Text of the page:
By Jim Schutze
By Rachel Watts
By Lauren Drewes Daniels
By Anna Merlan
By Lee Escobedo
By Eric Nicholson
Look at this way: I'm not trying to get you to vote against the school bond in the May 10 election. And even if I were, so what? I'm against everything, right? I'd hate to be on a jury deciding my own fate.
But I do have issues. Like that audit. The district is now four months late with its comprehensive external audit. In the May 10 Dallas Independent School District bond election, we are being asked to give the district $1.35 billion in tax money over and above the $1.5 billion it already spends every year. But the district can't produce an audit to show us what they're doing with the money they've already got.
The overall financial audit for DISD was supposed to be complete and presented to the school board at the first of the year. Now it's May. All we get is they're working on it. The check is in the mail.
So many people complained about the missing audit—even The Dallas Morning News, which never complains about anything—that the district finally had to pony up an interim report. On April 23, the auditing company, Deloitte & Touche, released a four-page summary of the kinds of areas where they are finding "significant deficiencies."
I'm going to list some of those areas below, along with an English translation:
"Control environment." (Books.)
"Financial Accounting and Reporting." (Receipts and books.)
"Policies and Procedures." (Please keep books.)
"Anti-fraud programs and controls." (Please don't cook books.)
"Capital Assets Accounting and Reporting." (Can you at least count the buildings?)
"Debt Accounting and Reporting." (If you don't have the money, who does?)
"Grant Compliance, Accounting, and Reporting." (Grants are not birthday presents.)
Deloitte did not provide details. They told the board they couldn't provide details, because the district was not providing Deloitte with the kind of details Deloitte would need in order to provide the district with details back.
Great. To me, that's two guys with their hands in their pockets. First guy says, "Ask him." Second guy says, "No, ask HIM."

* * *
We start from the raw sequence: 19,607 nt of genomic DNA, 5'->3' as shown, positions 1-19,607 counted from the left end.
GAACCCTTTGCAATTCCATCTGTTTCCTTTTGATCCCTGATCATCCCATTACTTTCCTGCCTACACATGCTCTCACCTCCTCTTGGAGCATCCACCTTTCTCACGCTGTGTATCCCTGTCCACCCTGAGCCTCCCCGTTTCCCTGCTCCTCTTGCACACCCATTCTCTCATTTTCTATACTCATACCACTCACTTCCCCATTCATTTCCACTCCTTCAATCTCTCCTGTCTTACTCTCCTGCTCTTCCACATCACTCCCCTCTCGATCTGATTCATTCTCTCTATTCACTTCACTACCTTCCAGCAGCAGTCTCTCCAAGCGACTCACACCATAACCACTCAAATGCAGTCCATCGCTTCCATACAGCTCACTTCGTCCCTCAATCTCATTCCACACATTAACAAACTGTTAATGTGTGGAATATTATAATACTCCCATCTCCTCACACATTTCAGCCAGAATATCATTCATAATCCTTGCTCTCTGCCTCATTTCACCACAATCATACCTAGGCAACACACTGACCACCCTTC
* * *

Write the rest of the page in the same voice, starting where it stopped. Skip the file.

A Deloitte spokesperson told the school board at its April 23 meeting that the details were not available because, "The district has not developed an effective internal control environment."
Call me unfair. I can take it. But fair or not, I'm still going to interpret the phrase, "effective internal control environment" as books.
School board president Jack Lowe says I'm unfair. "We got books," he said. "We just got things that need reconciliation."
Lowe gave me this analogy: "Let's say I haven't balanced my checkbook in two years, but the bank and I agree on what my balance should be. I'm trying to figure out where I spent it, so I'm going back trying to get things in the right column."
You see what he means. The money's all there. It's just a matter of bookkeeping. My problem? How do you know the money's all there if you haven't done the bookkeeping?
If you haven't balanced your checkbook in two years, I don't believe you have any idea what your balance should be. To put it crudely, how do you know anything, if you don't know nothing? In an April 24 Morning News story, Lowe was quoted as saying, "No one stole anything. There's no money missing. It's not dishonesty. It's a lack of competency."
A guy has my 10 bucks. I ask for it back. The guy says, "Don't got it." I say, "Where is it?" He says, "Don't know." I say, "What did you do with it?" He says, "Don't know." I say, "Who is the President of the United States?" He says, "Don't know."
Oh, well, great, then. What a relief. I was afraid he stole it.
One of the positive defenses the district has offered is that there's nothing to worry about, because the district has more than $100 million in its fund balance or "savings account" as the Morning News called it in the same story.
In the first place, I don't believe the district has a "savings account." I seem to remember reading that they have hundreds of checking accounts and nobody quite knows how many other kinds of accounts. So maybe that was a figure of speech. But why should I be happy about the district having $100 million in its whatever account, when I don't know how much is supposed to be in the whatever account?
DISD has an annual budget of $1.5 billion. Let's do this on a percentage basis: A guy making $45,000 a year with the same percentage of his annual gross in savings (around 6.7 percent) would have $3,000.
And that's great. Unless he's supposed to have $30,000. How does anybody know there's no money missing, if nobody knows how much money there's supposed to be?
The audit that Deloitte is trying to do but is unable to complete is not even a fraud audit. It's what is called a "financial statement audit." I chatted a little last week with Urton Anderson, chairman of the Department of Accounting in the Red McCombs School of Business at UT-Austin. We talked about the difference between types of audits. He was very nice about pretending that I understood him.